Back in July, I visited Japan for a week to visit my elderly grandparents, but was able to slip away from family obligations at night. Instead of hitting the karaoke bar, my sister, cousin and I went to climb Mt. Nantai, an active stratovolcano and the tallest of the Famous 100 “peakbagger’s list” in the Canto region.
Nantai-san is considered a holy mountain and is guarded by Shinto monks who close off the trail all year—until midnight on August 1st (in fact, I had tried climbing this mountain several years ago and was thwarted due to the monks’ regulation). Shinto is an ancient religion that, among other things, reveres nature and finds gods—big and small—in the outdoors.
I expected that the three of us would be among the only people who would climb Mt. Nantai at midnight as soon as the gates opened. After all—how many people really want to climb 4,000 feet over 3 miles in the middle of the night???
1500 people! Shinto still informs some Japanese consciousness and that is why the annual opening of Mt. Nantai—the highest peak in the same region as Tokyo—was a big deal. The town of Nikko where my grandparents live, is booming with UNESCO world heritage sites and areas of historic and cultural significance that everyone in Japan learns about in school. On top of that, but the opening coincided with a full moon. Old, young, and middle-aged, we crowded by the closed trailhead gate, waiting for hours in line on the shores of Lake Chuzenji (the highest alpine lake in Japan).
According to legend, in 766 AD, a priest named Shōdō climbed Mt. Nantai to pray for the country’s prosperity. The peak itself, the shrine at the base of the climb (aka “the trailhead”) and a UNESCO world-heritage shrine down the mountain in the town of Nikko all are connected by that monk’s climbing story (he had some trouble with a ford that a god ended up helping him on by building a sweet bridge).
At midnight, the monks struck the gong and the first wave of 100 people went through. A priest blessed them. Then, in a line that recalled childhood visits to Disneyland, or more recent visits to some Denver brunch spots, we slowly ascended a steep stone staircase.
The hike itself is broken into 8 different stages. Separating the stages are break areas. Monks dressed all in white were spaced out along the route to offer encouragement and help for those in need. Between the first and second stage, there is a wooden miniature shrine. From there, the trail becomes an Appalachian/Long Trail-esque dirt and root path in the woods.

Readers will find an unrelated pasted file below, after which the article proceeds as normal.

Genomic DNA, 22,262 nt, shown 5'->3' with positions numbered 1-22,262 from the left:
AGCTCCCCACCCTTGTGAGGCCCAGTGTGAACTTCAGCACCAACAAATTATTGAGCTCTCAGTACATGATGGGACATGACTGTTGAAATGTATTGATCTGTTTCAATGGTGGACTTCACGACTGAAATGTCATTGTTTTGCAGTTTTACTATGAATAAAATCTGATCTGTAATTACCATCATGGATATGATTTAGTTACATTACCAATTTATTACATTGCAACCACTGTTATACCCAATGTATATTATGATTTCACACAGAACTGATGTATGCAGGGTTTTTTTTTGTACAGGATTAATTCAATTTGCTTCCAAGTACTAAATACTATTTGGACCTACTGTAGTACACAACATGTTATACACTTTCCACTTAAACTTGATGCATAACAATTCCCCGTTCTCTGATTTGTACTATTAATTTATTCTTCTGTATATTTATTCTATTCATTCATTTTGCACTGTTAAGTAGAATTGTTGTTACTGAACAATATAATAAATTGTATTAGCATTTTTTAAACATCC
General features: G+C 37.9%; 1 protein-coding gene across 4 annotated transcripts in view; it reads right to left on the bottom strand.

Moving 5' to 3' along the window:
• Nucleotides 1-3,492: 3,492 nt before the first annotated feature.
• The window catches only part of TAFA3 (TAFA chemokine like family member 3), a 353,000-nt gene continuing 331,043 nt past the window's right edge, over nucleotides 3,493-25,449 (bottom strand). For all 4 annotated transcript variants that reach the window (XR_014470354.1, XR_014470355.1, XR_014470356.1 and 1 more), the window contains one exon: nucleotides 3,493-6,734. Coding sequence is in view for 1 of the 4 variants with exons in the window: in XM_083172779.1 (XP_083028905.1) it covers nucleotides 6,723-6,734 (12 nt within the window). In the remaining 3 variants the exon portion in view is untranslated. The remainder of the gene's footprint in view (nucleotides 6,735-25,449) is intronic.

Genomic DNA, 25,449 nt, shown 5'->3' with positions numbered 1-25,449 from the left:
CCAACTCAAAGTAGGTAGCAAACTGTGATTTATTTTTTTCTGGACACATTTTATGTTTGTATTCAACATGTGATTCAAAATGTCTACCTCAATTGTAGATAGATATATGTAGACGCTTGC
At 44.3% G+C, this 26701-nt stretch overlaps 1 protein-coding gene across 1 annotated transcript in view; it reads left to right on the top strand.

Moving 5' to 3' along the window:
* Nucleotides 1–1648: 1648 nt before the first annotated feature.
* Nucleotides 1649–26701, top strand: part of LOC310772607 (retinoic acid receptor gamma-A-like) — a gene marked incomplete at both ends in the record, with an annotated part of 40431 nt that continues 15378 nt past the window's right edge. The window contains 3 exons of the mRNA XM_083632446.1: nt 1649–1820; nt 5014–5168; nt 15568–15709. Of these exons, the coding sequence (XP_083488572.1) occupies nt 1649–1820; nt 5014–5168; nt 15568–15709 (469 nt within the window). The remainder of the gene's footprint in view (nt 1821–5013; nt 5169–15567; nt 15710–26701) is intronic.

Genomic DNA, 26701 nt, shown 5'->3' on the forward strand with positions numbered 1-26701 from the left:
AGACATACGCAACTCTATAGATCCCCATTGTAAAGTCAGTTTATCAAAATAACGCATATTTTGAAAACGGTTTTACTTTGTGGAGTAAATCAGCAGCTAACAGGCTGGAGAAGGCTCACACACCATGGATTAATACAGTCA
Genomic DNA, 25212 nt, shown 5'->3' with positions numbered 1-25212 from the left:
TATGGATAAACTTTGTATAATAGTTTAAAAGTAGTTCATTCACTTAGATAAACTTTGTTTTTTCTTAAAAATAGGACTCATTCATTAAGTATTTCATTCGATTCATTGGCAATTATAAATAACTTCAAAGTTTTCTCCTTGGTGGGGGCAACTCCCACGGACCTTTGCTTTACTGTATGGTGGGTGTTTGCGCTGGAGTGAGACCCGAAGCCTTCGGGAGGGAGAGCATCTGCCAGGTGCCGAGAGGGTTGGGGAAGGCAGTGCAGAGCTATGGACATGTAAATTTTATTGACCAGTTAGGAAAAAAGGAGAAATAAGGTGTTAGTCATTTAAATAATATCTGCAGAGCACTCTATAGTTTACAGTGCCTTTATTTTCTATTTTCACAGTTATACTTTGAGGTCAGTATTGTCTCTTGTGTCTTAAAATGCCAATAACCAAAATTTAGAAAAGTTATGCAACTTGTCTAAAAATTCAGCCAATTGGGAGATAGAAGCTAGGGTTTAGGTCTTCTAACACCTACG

The third stage is marked by a paved road, which we followed up via switchbacks until we came upon food and drink carts set up particular for the mountain-opening festival. After a snack, we headed up to 4th stage: the steepest part of the trail—a rock climb that recalled the White Mountains of New Hampshire. This climbing was particular difficult in the dark and done while waiting for others. Nonetheless, I felt good about “going as fast as I could” but not leaving my little cousin in the dust.
Covered shelters mark the cut-offs between the 6th to 8th stages. Although you could certainly sleep in these in an emergency, they were pretty dingy.
After the 8th stage, the trail became dirt again and became less steep. Once we hit treeline, the hike became fantastic, though, and the type of hike I rarely get to do in Colorado and that makes hiking in Japan such a hoot for me.
We walked on loose volcanic soil—red, black, yellow and grey. The paths were lined with funky rock formations. And the top of the mountain was home to shrines. The true summit of the peak had a large katana on the top of the mountain, although there was a huge summit area replete with a ramen vendor (which I took advantage of) and additional shrines. Although it was warm enough to hike the trail in a t-shirt and 1.5 oz Montbell windshirt (Japan, afterall is fairly tropical), the summit was cold enough that my cousin started shivering and we all pulled out our hats and down.
One of the coolest parts of the hike was walking alongside actual pilgrims—students training for their mountain monk qualifications (as it was explained to me in dumbed down Japanese). These pilgrims were dressed all in white and gathered together to the shrine on top to pray and blow a ceremonial horn. This practice has been going on for centuries. Its inspiring to think that while we may think making lists of mountains you want to climb (called “peakbagging” by some) is actually an ancient affair practiced by many cultures.
As a hiker, there is something so powerful about knowing that climbing mountains and witnessing the gods underneath them is something that people have done for centuries. There’s such power in knowing that even hundreds of years ago, people knew the more mountains you climb and the more time you spend in nature, the closer you become to wisdom and spirituality. That an entire country could see the value of time in the outdoors and even find a little wisdom from the experience is a miracle.
So for those reasons, I’ll forgive the crowds. I’ll thank them for the awesome miso soup I had half way up the mountain. And I’ll return to the US, happy to see some wild places with no ramen on the summit, too.